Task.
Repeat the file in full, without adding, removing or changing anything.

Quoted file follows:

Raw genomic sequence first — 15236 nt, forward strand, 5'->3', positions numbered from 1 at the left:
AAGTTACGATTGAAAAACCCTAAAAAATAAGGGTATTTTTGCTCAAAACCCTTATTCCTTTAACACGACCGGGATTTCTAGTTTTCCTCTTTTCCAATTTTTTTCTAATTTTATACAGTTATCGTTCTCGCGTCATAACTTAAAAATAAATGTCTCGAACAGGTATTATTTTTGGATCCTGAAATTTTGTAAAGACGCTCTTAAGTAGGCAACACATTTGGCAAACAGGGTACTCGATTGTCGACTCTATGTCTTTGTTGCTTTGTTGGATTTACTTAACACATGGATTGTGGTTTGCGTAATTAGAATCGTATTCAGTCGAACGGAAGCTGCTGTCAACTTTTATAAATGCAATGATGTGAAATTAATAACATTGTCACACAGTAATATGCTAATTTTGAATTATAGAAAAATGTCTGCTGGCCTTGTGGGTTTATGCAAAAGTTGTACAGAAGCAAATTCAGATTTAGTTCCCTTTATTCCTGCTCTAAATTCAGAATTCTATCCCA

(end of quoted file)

Raw genomic sequence first — 15236 nt, forward strand, 5'->3', positions numbered from 1 at the left:
AAGTTACGATTGAAAAACCCTAAAAAATAAGGGTATTTTTGCTCAAAACCCTTATTCCTTTAACACGACCGGGATTTCTAGTTTTCCTCTTTTCCAATTTTTTTCTAATTTTATACAGTTATCGTTCTCGCGTCATAACTTAAAAATAAATGTCTCGAACAGGTATTATTTTTGGATCCTGAAATTTTGTAAAGACGCTCTTAAGTAGGCAACACATTTGGCAAACAGGGTACTCGATTGTCGACTCTATGTCTTTGTTGCTTTGTTGGATTTACTTAACACATGGATTGTGGTTTGCGTAATTAGAATCGTATTCAGTCGAACGGAAGCTGCTGTCAACTTTTATAAATGCAATGATGTGAAATTAATAACATTGTCACACAGTAATATGCTAATTTTGAATTATAGAAAAATGTCTGCTGGCCTTGTGGGTTTATGCAAAAGTTGTACAGAAGCAAATTCAGATTTAGTTCCCTTTATTCCTGCTCTAAATTCAGAATTCTATCCCA